The UN Human Rights Committee (UNHRC) has recommended “radical changes” to Maldivian law to ensure compliance with the International Covenant on Civil and Political Rights (ICCPR). These changes include the abolition of the death penalty, compensation for “systematic and systemic torture,” withdrawal of reservations to the ICCPR’s Article 18 regarding freedom of religion and belief, and reforming the country’s judiciary.
Following a “Incendiary” session focused on the state of human rights in the Maldives on July 12 and 13, the committee published a preliminary statement calling on the Maldives to “be serious about bringing itself into compliance with all aspects” of the ICCPR as a “critical step” to respect and protect human rights of all the people in the Maldives.
The Human Rights Committee will make a final report at the end of its session on July 27.
The Maldivian delegation to the UNHRC was headed by Home Minister Dr Mohamed Jameel, a former Justice Minister during the 30 year rule of President Maumoon Abdul Gayoom and co-author of a pamphlet entitled ‘President Nasheed’s devious plot to destroy the Islamic faith of Maldivians’, published in January 2012.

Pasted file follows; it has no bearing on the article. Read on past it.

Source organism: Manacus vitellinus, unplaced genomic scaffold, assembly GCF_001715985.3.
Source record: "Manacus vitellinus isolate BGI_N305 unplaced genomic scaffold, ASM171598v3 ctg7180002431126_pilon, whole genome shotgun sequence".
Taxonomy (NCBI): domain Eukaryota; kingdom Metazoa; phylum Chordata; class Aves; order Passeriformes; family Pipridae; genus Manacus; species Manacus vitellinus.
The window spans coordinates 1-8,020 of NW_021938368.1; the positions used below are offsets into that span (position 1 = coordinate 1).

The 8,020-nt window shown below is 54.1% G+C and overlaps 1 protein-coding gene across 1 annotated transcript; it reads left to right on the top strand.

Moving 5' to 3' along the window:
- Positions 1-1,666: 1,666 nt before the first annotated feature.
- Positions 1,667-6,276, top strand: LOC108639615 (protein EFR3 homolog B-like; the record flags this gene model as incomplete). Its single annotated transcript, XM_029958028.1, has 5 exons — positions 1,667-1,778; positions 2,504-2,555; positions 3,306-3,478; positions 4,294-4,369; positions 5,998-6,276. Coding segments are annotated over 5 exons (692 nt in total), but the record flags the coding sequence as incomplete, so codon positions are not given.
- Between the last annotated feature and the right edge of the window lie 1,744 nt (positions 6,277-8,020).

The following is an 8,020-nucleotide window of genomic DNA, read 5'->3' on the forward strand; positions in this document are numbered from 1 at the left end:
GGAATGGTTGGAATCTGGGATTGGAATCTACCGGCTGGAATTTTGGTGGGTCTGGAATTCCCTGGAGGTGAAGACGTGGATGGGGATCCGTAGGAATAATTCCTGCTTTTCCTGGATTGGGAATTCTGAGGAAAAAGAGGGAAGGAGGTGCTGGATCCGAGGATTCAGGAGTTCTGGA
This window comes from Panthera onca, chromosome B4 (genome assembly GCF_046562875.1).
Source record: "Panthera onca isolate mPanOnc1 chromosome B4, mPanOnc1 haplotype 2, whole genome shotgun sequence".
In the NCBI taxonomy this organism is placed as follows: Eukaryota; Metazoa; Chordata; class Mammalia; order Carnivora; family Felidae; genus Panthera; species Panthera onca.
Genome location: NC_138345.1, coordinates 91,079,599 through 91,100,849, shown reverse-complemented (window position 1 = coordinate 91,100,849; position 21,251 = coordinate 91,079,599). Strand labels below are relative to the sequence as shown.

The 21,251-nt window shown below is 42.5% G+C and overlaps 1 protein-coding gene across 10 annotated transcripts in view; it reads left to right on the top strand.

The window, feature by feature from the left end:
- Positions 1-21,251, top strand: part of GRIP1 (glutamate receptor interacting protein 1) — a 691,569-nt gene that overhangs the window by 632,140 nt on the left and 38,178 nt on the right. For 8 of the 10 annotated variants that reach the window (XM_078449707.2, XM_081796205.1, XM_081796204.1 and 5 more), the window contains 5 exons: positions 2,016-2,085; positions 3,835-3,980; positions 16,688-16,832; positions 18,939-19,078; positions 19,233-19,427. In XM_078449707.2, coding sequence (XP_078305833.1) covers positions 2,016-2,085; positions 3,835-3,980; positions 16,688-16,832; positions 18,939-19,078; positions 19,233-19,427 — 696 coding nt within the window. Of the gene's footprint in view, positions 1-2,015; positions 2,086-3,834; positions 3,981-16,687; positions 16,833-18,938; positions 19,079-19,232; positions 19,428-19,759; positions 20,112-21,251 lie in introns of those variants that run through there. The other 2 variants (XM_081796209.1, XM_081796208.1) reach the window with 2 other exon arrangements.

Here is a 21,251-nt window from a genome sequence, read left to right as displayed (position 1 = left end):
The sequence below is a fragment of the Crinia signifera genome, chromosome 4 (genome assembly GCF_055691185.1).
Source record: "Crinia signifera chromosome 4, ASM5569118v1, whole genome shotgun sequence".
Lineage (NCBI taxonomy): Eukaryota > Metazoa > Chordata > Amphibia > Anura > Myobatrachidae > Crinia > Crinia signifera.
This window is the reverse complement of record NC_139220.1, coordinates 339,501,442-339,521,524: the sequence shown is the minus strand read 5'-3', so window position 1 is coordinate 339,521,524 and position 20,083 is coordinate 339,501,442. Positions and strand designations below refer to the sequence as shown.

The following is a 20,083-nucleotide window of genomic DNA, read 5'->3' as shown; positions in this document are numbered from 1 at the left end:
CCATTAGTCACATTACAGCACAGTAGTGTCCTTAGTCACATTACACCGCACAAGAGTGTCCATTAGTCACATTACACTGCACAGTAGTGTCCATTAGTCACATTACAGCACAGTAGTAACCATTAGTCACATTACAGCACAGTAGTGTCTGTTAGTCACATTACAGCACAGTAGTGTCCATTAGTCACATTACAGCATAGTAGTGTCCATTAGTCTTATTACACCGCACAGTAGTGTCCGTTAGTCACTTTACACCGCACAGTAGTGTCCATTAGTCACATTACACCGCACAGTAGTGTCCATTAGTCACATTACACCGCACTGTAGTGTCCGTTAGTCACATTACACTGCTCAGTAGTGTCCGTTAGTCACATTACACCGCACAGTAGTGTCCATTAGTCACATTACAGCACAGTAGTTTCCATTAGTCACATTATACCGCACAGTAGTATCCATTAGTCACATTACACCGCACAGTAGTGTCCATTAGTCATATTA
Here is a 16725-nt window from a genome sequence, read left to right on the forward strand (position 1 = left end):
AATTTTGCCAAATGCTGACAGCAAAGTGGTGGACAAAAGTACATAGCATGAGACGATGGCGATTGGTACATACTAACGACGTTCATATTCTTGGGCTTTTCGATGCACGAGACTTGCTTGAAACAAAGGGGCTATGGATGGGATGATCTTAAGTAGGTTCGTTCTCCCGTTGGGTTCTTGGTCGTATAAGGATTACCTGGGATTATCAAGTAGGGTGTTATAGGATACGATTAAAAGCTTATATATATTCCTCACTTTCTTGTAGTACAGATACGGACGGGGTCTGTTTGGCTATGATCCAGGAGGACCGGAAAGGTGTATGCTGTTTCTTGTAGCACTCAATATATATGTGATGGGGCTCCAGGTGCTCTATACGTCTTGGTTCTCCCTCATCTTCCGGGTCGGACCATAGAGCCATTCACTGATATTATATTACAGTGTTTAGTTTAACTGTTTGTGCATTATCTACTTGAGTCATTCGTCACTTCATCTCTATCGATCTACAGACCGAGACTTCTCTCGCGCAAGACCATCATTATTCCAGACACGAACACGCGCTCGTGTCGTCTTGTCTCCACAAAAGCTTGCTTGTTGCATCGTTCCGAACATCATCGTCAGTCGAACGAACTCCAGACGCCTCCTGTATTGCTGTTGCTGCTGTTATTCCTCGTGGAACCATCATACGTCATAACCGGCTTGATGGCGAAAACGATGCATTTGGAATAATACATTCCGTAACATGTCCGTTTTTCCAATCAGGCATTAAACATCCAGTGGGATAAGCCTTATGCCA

Dr Jameel was accompanied by State Minister for Foreign Affairs, Dunya Maumoon – Gayoom’s daughter – as well as the Maldives’ Permanent Representative in Geneva, Iruthisham Adam.
The UNHRC raised concern over the state’s reservation to Article 18 regarding freedom of religion and belief, claiming the reservation “implicates a host of intertwining social, political, and cultural issues” which will not be resolved until the state agrees to withdraw this reservation.
During the committee session, Dunya had said the Maldives did not plan to withdraw the reservation to Article 18 as the Maldives Constitution stipulated that rights and freedoms be interpreted according to Islamic Sharia.
However, the statement noted that allowing Islamic tenets of the Constitution to definitively supersede the human rights enshrined in the ICCPR “will mean a continued lack of protection for the human rights of the people of the Maldives.”
The Maldives delegation had stressed that the country was a homogeneous society and spoke one language and followed one religion, adding there was therefore no debate in Maldivian society regarding the removal of the provision relating to freedom of religion.
“This is not dogmatic government policy or preference, but rather a reflection of the deep societal belief that the Maldives always has been and always should be a 100 percent Muslim nation. Laws, like government, should be based on the will of the people,” Dunya said.
“Systematic and systemic torture”
Incidents of torture in the Maldives “appear systematic and systemic,” the UNHRC statement noted, and expressed “grave concern” about the low number of cases that have undergone investigation.
The committee has urged the Maldives to set up an independent Commission of Inquiry to conduct criminal investigations and ensure compensation for all victims of torture.
The panel also drew on a report submitted by anti-torture NGO REDRESS, containing testimonies of 28 victims of torture while in state custody.